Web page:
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W.Pa. Company Draeger Safety Defends Its Air Packs

By Tony LaRussa

A South Oakland company that makes air packs for thousands of fire departments in the United States and abroad says reported breakdowns of its gear that left firefighters gasping for air resulted from improper maintenance, not design or manufacturing flaws. The National Institute for Occupational Safety and Health, under the Centers for Disease Control and Prevention, in March began investigating the air packs made by Draeger Safety Inc. because DeKalb County Fire Rescue Department in Georgia reported that mouthpieces on the devices fell off.

“This can be life or death,” said Edward O’Brien, DeKalb’s fire chief.

Firefighters in Phoenix, Anchorage, Alaska, and Vancouver, British Columbia, reported losing clean air while wearing Draeger air packs, according to published reports.

“We have been in communication with the requesting fire departments,” said Christina M. Spring, a CDC spokeswoman. “We have requested respirators to investigate their performance and are waiting to receive the requested respirators to conduct further tests.”

Draeger is cooperating and confident that investigators will find its equipment safe and in compliance with standards, said Tim Martin, a company spokesman.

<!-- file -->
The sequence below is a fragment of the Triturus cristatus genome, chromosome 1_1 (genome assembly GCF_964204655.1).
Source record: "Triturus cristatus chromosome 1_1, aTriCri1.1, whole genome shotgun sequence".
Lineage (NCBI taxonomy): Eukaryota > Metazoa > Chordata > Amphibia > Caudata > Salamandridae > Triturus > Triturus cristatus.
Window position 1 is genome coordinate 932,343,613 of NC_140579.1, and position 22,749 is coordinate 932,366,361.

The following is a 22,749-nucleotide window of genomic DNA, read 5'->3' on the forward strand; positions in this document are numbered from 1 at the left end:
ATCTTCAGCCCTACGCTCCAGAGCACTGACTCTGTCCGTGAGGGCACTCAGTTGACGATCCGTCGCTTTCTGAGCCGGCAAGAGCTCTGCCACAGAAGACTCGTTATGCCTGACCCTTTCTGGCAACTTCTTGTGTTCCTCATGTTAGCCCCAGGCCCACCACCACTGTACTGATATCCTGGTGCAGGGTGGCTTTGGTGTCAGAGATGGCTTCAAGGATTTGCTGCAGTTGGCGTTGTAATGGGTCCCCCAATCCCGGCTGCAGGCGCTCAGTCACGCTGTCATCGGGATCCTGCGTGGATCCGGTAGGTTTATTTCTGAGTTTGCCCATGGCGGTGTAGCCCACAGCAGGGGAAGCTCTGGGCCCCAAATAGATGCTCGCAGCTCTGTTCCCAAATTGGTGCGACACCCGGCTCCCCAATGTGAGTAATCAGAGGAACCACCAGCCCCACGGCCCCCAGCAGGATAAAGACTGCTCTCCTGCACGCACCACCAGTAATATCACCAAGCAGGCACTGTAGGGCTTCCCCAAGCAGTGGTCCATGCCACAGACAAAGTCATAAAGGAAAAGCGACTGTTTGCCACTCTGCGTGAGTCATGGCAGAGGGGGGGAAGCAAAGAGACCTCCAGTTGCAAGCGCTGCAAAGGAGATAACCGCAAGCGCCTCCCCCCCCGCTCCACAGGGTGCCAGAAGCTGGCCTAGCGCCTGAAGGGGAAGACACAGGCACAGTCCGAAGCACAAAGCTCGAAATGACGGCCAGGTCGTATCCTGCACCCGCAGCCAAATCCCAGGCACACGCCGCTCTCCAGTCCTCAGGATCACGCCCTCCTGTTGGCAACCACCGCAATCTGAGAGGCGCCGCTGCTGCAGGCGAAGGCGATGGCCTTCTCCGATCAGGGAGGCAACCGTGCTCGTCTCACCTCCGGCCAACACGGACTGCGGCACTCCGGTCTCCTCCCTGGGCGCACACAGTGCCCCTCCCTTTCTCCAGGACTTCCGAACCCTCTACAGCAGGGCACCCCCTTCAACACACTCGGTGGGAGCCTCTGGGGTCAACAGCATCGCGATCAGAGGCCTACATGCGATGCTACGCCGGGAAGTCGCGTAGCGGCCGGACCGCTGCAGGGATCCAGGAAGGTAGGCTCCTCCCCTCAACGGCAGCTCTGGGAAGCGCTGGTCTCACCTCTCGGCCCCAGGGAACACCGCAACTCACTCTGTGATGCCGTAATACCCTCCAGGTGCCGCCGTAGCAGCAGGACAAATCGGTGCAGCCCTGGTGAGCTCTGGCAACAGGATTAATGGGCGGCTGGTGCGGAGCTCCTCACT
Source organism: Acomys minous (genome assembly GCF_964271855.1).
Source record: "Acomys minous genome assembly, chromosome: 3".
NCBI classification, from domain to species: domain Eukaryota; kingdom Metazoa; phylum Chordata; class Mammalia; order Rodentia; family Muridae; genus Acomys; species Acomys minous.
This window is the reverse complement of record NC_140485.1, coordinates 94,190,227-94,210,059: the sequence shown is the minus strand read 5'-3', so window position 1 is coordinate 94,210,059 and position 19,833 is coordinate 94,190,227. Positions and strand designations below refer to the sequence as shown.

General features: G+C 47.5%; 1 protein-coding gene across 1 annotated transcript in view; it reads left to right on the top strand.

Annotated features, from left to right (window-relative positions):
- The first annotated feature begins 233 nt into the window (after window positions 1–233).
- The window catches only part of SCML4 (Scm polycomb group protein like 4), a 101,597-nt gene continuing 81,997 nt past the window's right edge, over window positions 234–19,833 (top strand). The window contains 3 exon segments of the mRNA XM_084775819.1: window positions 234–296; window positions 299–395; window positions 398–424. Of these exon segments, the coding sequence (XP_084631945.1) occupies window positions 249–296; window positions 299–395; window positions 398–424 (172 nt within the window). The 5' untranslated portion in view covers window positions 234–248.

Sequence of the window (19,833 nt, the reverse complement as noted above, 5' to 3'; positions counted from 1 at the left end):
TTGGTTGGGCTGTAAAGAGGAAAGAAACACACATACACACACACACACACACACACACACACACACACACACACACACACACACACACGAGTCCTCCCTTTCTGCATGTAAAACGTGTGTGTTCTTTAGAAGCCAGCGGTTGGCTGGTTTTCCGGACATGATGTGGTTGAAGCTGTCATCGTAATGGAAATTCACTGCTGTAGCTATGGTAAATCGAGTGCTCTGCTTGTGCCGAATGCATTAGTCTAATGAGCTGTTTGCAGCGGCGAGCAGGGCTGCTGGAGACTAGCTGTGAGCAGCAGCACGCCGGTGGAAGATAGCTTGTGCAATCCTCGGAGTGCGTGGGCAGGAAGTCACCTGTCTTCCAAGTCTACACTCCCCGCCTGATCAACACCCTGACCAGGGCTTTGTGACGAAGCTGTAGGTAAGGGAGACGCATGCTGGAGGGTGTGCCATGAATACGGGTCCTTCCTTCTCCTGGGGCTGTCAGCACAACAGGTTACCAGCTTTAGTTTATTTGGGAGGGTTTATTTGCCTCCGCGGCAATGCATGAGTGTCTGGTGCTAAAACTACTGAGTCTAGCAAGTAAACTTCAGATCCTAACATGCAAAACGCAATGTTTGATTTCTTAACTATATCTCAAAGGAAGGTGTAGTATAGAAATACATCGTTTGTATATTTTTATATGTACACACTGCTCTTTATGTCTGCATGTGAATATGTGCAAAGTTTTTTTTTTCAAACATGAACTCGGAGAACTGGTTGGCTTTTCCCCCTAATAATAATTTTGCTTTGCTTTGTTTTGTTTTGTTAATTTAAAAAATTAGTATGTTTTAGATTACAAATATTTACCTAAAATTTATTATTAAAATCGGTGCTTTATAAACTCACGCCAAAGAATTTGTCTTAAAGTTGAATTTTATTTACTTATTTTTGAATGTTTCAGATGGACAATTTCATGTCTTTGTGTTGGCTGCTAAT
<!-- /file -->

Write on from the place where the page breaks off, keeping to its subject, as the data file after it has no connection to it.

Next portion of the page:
Ralf Drews, Draeger’s CEO, said company technicians conducted extensive testing and determined the equipment operates properly.

“We have attempted to replicate the alleged instances of product malfunction … but could not,” Drews said in an emailed statement. “Technicians analyzed our equipment but could find nothing wrong with its engineering or design.

“The only conclusion we can draw is that the reports of product malfunction in DeKalb County stem from improper product maintenance and care.”

Drews said the company’s investigation of two reported problems with its equipment in Phoenix showed they resulted from “improper field use of the equipment.”

The company determined that problems reported by firefighters in Alaska and British Columbia were “noncritical, low-order issues that may happen with any product and are not in any way dangerous or life-threatening to firefighters,” Drews said. He did not specify those problems.

Source: Pittsburgh Tribune-Review


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